Olasana Lagoon: The Ugliest Mini-Reef Ever Evolves

by | Feb 16, 2012 | Corals, DIY, Tanks | 0 comments

In December, I wrote a post about getting back into coral keeping after a long hiatus.  As I mentioned, the goal of this system was a small, but high energy system. Something to contrast the “less is more” concept that is growing in popularity. In other words, a “more is more” tank. But let’s be real here: I’m not interested in bucking trends, shifting paradigms, or controversial husbandry. The bottom line is that the system is high energy because of what I want to grow in it. All I care about is successfully growing the corals I like. And I wanted to model it after a place that was very very special to me.

A tiny island speck, known locally as Kasolo, in the Western Province of the Solomon Islands is inextricably entangled with American History. Locals now call this island Kennedy Island. A Patrol Torpedo Boat, PT109, under the command of John F. Kennedy, was cut in half by a Japanese destroyer in the Blackett Strait. The survivors swam to Kasolo.

After two nights on Kasolo, Kennedy went for a swim to find islands with a greater food supply and potential local contact. Upon return he led the rest of the survivors to the island that would be their oasis and savior: Olasana. Two native Coastwatchers salvaging fuel and supplies from a Japanese wreck in a canoe were spotted by Kennedy. These fearless natives, Biuku Gasa and Eroni Kumana, had Kennedy carve his location and a message on a coconut and proceeded to paddle their dugout canoe to the Allied base on another island, 35 miles away, through Japanese-patrolled waters.

Olasana holds a special place in my heart not only for its historical significance: it is also the field site of my research. The island lies in the heart of the West Pacific Warm Pool, a global heat engine and moisture source, and a major controlling factor in global climate. I work with samples of the slow growing coral species Diploastrea heliopora from around Olasana, utilizing the chemistry of their skeletons to determine how climate has changed in this important region. It is currently uninhabited with a pristine reef and several small lagoons filled with Porites and shallow type, digitate and tabling Acropora spp.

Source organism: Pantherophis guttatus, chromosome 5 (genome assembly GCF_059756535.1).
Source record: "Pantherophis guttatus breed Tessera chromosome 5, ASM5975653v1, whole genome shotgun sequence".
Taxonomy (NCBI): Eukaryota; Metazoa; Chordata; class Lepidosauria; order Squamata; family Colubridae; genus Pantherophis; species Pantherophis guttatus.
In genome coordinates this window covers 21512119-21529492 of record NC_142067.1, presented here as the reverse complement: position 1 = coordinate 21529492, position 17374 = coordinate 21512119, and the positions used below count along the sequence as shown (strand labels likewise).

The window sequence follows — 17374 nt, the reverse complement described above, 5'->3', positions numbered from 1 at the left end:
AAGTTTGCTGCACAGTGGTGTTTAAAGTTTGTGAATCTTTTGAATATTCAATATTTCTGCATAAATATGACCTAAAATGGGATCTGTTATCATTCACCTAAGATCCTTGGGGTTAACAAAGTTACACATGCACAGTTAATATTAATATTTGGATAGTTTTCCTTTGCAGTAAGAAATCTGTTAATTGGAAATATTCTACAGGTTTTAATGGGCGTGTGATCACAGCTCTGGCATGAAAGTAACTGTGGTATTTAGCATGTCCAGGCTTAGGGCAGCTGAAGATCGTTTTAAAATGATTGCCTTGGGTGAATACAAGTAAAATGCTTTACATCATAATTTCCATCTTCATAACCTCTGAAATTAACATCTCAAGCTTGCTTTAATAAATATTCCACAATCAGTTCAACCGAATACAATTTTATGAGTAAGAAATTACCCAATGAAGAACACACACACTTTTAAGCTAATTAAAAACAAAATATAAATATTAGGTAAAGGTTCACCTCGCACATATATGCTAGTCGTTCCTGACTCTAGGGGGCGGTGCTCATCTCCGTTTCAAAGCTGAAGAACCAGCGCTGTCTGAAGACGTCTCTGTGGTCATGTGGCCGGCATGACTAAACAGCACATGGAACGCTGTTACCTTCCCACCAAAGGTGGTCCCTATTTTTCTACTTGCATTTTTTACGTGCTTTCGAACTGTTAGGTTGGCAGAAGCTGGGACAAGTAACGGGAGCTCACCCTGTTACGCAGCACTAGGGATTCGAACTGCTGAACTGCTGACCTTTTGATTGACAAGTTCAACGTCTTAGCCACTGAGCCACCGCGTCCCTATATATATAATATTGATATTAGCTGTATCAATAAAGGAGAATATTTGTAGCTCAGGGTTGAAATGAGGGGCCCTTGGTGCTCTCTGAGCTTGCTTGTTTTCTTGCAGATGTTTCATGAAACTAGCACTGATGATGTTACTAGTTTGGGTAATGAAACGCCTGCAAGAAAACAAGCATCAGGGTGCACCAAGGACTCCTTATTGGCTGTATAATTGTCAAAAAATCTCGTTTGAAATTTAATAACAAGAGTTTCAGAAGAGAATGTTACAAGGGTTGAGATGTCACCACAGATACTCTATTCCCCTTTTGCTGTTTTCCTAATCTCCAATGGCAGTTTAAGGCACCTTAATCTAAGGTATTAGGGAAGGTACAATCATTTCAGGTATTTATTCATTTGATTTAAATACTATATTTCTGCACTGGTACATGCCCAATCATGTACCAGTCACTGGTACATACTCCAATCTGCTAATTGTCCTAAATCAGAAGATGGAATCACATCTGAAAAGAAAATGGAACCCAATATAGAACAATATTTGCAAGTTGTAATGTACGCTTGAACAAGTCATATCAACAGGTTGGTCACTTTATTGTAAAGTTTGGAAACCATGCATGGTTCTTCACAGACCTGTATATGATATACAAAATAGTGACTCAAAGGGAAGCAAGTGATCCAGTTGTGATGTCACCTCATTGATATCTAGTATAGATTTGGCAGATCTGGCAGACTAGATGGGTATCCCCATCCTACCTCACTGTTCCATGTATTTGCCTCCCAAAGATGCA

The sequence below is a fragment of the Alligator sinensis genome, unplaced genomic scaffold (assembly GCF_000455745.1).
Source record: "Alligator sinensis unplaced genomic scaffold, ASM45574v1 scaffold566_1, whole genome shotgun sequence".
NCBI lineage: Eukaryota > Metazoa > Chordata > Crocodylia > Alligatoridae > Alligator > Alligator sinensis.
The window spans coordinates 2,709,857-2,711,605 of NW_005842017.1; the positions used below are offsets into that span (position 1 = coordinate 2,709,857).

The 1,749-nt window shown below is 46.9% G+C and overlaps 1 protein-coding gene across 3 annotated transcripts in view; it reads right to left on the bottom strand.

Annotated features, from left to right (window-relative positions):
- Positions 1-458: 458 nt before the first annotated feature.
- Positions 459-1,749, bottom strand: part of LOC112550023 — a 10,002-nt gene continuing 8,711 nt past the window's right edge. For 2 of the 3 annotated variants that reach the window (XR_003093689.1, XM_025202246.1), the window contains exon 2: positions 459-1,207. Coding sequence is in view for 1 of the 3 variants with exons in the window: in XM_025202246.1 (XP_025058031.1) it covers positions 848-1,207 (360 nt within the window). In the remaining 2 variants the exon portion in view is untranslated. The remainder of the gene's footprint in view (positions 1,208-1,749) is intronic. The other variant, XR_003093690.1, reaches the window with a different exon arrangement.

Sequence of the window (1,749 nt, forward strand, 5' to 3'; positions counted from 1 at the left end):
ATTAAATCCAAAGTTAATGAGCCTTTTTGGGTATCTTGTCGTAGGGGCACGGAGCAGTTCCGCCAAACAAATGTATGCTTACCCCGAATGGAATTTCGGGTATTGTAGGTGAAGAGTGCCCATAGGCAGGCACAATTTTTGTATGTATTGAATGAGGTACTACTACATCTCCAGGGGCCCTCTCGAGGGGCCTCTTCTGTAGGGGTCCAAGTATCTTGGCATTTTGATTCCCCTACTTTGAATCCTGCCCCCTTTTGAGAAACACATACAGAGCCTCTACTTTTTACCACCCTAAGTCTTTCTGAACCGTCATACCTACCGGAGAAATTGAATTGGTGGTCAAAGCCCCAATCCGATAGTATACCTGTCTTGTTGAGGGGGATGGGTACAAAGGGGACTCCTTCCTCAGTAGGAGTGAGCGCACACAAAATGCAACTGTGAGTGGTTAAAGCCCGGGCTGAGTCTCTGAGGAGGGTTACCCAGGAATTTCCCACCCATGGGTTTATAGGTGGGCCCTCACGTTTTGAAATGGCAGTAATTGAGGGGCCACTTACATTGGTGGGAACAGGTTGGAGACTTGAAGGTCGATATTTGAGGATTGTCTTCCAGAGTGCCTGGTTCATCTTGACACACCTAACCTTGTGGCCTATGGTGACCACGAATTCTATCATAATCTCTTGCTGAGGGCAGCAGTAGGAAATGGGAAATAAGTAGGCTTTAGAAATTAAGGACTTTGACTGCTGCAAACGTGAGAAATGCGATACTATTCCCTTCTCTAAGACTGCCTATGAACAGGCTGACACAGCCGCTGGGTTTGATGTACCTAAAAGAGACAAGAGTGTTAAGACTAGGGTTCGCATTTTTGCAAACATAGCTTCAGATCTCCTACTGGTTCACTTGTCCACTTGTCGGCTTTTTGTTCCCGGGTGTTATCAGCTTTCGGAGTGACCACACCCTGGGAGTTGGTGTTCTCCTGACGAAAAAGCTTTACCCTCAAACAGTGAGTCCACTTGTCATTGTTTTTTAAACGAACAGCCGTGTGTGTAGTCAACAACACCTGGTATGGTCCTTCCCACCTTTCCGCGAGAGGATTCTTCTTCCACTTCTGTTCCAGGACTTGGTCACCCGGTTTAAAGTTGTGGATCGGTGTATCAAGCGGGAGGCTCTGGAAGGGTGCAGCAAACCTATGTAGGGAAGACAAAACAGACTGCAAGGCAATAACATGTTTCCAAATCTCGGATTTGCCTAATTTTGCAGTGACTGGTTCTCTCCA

So, I wanted to be able to be reminded of this place every time I sat and relaxed at my tank. I talked a little bit about the early stages of the tank in my old post, but I wanted to detail how it has fleshed out.  As far as the system itself goes, the aquarium is a standard 20 gallon long. Lighting consists of a single 400 watt horizontal Iwasaki Bulb, circulation is achieved by a single vortech mp10. I modified a Fluval U2 filter by removing the fine filters. On one side of the U2 I left the course sponge in for things like dust and other large particles, in the other side I put a bag of activated carbon. I heat the system with a 100 watt heater. I use an auto top off float switch that controls a small powerhead in a reservoir of saturated solution of RO/DI and kalkwasser. Fractionation is accomplished by a simple open-bottomed air driven skimmer I built out of PVC. The system is controlled and monitored by a Neptune Aquacontroller apex Lite. Having a marine chemistry background I am very fond of being able to monitor my pH at any point in time. I diligently perform 5-10 gallon water changes on a weekly basis (I just use plain old Instant Ocean with some extremely pure RO/DI water).

The tank has almost no live rock for the sake of live rock. This raised some eyebrows, but the idea is not new, as I mentioned in my previous blog post. The incredible generosity and helpfulness of good friends helped me stock the tank with the types of corals I was after. I am forever indebted to Rich Ross, Matt Wandell, Kevin Kohen, Gresham Hendee and Sanjay Joshi for helping me find and try to grow the corals I was looking for, and I can’t think of a more public way to say thank you than this blog post. I hope I can do their generosity justice by doing the best I can in the health of this system.

  • Chris Maupin

    Chris Maupin is a research scientist at Texas A&M University, whose primary research interests consist of using the geochemistry of coral skeletons, microfossils and cave deposits to reconstruct climate variability and investigate climate change in the coral-rich regions of World Ocean. His day job ranges from from turning wrenches on mass spectrometers to culturing corals, with fieldwork in incredible places in between.


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